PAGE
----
Name: Diana Finkel, DO
Specialty: Internal Medicine, Infectious Disease
Education: Med-KCUMB Res/Fellowship-St Michaels Medical Center/Seton Hall
Areas of Expertise: HIV/HCV, General Infectious Disease, Hospital Epidemiology
Current Position: Assistant Professor of Medicine, Division of ID, NJMS Rutgers Newark
1. Why did you choose Internal Medicine?
I chose medicine because I wanted to help others and be able to learn something new all the time. I chose infectious diseases to be able to work with patients with HIV. My first conscious awareness of HIV was when I was a sophomore in college, driving with my friends to get Chinese food, and Magic Johnson announced on the radio that he tested positive for HIV and that he was infected through heterosexual contact. That is when it really registered with all of us that we may be at risk. It remains one of the most formative moments of my career.
2. What area of your specialty is changing most rapidly?
The ability to eradicate HCV almost universally through a short course of easily-tolerated oral medication is a revolutionary development in Hepatitis C care.
3. What is the last journal article or piece of research that significantly changed your practice?
I was shocked to see CDC data that young African American MSM have 1:2 risk of lifetime HIV infection. I was also tremendously impressed with studies of at-risk populations that PREP (with tenofovir/emtricitabine) can lower risk by 92–99% when taken every day. For the first time, we can offer uninfected patients a self-controlled, effective, oral option to help them decrease their chances of becoming HIV infected.
4. What are your research interests?
I am currently interested in the use of telemedicine in implementation studies of PREP and HCV care. We are particularly focusing on use of video conferencing in partnerships of academic and community providers to increase implementation of PREP and the use of telemedicine in addiction services and linkage to HIV and Hepatitis C care.
5. What are you learning now?
We are trying to figure out how to provide bridging addiction services to people hospitalized or incarcerated for drug-related issues to community medical services. The opioid epidemic has caused tremendous morbidity and mortality in young adults, and better modalities of treatment and retention in care are desperately needed.
6. Outside of your daily practice, do you have any personal or professional projects that you’re passionate about?
To be able to better take care of all my transgender patients’ needs, I have also begun providing gender affirmative care as well as primary care and PREP and HIV care if needed. I believe that treating the whole person, being a patient’s medical home is ideal for the well-being of the patient and necessary to improve retention in care.
7. What is a common misconception that other clinicians or the general public have about infectious diseases?
ID issues carry a stigma — in the hospital setting, the cardiologist comes in and says he is there for your heart, the pulmonologist comes in and says she’s there for your lungs, then we come in, and the roommate of our patient wants to know if they should be in a different room. Infectious disease is a universally-needed specialty — not just for sexually transmitted diseases or exotic infections.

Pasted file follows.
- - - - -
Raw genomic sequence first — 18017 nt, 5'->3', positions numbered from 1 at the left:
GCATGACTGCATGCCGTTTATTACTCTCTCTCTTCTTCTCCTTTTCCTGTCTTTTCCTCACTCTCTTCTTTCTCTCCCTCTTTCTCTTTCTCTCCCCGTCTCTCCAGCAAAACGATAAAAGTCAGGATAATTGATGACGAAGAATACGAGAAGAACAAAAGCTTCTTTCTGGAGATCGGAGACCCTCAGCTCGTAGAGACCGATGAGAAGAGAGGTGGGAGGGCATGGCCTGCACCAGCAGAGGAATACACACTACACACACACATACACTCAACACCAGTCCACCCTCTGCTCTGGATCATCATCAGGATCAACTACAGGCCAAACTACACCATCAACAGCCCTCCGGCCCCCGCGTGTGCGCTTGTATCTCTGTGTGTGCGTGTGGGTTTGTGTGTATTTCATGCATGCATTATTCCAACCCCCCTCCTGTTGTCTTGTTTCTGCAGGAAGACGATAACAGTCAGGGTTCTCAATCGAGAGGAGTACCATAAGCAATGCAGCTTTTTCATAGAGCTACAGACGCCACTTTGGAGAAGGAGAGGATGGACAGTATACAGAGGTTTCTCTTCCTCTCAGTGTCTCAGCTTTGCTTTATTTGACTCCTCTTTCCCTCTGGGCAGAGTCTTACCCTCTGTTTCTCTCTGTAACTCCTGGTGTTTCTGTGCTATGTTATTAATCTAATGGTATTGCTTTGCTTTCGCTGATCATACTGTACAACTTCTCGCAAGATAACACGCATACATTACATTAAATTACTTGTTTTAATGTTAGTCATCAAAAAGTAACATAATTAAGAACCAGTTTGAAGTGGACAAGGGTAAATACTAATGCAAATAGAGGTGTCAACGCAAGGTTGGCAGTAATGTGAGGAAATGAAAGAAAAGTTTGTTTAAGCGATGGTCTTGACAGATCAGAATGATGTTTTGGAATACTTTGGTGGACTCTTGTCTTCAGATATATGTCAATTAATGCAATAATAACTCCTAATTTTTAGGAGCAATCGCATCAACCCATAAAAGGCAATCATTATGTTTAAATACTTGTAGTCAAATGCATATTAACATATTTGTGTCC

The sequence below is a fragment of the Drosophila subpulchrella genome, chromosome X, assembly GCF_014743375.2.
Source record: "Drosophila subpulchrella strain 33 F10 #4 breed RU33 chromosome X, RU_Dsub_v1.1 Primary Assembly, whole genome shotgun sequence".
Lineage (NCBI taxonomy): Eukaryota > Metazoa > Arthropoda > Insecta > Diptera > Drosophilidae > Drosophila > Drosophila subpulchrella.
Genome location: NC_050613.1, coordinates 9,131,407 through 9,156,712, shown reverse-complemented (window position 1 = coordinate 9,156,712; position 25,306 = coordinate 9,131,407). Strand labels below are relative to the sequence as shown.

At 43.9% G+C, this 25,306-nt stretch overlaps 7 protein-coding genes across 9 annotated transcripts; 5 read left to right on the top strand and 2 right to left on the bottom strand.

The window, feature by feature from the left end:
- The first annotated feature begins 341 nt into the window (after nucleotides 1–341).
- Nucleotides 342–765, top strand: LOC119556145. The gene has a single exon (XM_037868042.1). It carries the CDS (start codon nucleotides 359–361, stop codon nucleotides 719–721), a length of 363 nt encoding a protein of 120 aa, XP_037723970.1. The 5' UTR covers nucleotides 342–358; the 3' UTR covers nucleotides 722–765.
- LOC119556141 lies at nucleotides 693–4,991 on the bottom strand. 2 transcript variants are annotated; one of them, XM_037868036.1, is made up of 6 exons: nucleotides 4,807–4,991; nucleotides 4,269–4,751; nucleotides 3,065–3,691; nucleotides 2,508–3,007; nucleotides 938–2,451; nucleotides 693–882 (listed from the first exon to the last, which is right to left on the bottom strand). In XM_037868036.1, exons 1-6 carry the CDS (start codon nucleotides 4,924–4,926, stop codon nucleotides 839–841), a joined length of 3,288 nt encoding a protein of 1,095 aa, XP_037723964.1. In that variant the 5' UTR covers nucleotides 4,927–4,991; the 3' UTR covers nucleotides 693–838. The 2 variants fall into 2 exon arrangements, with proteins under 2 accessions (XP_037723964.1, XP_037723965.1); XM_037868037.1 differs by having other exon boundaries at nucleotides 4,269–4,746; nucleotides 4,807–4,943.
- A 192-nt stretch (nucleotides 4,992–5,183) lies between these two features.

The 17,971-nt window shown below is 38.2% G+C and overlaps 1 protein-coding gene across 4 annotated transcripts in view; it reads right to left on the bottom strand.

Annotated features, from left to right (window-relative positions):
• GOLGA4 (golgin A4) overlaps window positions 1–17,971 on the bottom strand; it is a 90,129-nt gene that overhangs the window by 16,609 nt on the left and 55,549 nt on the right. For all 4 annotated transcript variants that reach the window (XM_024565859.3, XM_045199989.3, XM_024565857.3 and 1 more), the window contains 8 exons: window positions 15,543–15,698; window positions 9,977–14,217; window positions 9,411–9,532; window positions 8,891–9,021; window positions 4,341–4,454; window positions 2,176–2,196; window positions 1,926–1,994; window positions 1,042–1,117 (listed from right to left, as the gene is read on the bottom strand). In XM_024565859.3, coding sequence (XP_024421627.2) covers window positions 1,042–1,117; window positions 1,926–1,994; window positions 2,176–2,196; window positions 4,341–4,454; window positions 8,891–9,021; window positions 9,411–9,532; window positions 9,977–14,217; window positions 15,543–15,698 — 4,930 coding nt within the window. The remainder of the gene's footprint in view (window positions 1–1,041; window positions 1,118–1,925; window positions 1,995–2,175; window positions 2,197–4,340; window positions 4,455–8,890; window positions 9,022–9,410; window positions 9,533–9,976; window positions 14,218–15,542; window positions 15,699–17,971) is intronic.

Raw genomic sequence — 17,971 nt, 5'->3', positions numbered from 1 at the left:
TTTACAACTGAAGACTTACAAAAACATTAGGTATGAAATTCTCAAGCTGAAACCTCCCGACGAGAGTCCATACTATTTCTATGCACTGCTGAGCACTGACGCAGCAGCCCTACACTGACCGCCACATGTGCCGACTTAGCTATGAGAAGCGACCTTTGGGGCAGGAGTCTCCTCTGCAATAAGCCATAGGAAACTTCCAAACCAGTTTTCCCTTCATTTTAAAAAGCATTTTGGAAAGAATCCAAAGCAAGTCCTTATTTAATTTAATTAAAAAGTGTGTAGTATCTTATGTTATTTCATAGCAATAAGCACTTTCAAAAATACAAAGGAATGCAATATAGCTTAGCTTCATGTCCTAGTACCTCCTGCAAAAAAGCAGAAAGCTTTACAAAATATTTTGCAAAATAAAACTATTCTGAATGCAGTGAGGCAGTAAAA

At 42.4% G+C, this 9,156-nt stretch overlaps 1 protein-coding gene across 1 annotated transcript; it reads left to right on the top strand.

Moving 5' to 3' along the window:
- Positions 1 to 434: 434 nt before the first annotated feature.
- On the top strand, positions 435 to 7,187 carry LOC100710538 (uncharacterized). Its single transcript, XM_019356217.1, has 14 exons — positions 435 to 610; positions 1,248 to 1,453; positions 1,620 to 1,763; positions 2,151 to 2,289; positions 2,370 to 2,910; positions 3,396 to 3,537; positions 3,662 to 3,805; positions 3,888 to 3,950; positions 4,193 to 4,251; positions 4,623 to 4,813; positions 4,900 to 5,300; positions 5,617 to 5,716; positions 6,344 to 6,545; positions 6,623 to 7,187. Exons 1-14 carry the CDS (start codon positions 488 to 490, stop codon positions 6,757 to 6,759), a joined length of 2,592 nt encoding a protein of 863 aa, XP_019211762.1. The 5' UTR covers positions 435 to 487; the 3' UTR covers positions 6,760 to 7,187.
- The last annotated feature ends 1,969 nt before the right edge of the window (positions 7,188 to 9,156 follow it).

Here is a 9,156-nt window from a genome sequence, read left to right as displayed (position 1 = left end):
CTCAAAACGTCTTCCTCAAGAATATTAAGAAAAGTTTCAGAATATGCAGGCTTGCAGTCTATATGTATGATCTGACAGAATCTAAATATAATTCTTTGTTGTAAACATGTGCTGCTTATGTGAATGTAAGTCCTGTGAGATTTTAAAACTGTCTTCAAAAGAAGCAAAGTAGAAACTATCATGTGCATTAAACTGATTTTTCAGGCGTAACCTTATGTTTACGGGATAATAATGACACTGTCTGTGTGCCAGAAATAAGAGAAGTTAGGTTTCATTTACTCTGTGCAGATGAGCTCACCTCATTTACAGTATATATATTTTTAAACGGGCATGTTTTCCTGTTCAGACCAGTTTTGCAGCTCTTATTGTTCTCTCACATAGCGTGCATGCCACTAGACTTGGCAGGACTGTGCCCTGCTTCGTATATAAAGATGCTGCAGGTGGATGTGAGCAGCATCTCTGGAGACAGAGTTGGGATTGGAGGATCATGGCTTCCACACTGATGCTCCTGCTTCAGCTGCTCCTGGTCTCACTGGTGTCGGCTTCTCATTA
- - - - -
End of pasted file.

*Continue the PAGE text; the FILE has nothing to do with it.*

8. What is the best advice you have ever received? The worst?
Best: Remember that as physicians, you are not trapped — the job you have is for now, not necessarily forever. If you do not like the job or field you are doing, you can find a setting in medicine that suits you better. Worst: don’t get too close to your patients–sick patients die and you will be hurt.
9. What has been your most gratifying moment of being a clinician?
Seeing my HIV positive patients get married, have HIV-negative children and raise families — have those normal lives they thought they would never experience.
10. Complete this sentence: I start each day by telling myself…
I am lucky to be able to make a living by helping others.
11. How do you motivate your patients to do what’s best for their health?
I try to share with them data that show tobacco and obesity both decrease life expectancy by 10 years. We also do “success dances” together when the patients reach their care goals.
12. What is the biggest challenge or obstacle in your specialty?
Trying to stop the cycle of overuse of antibiotics and increased drug resistance in infectious pathogens.
13. At the start of your career, what do you wish you had known? What, if anything, do you wish you had not believed?
I wish I had known that one day we would be able to prevent HIV with one pill a day. I wish I had not believed that we would always have plenty of antibiotics to fight any infection.
14. When in your career did you feel most despondent and what did you do to turn it around?
I felt overextended during my last few years in private practice — constant call and managed-care paperwork, with less time to read, learn, and spend time with my family. I chose to go back to academic medicine even though it meant making a significant change financially.
15. Do you do anything special or have any unique hobbies or interests you’d like to share?
My son and I went on a plant-based diet a year ago in an effort to decrease our risk for metabolic and neoplastic diseases. So far, I am sticking to it!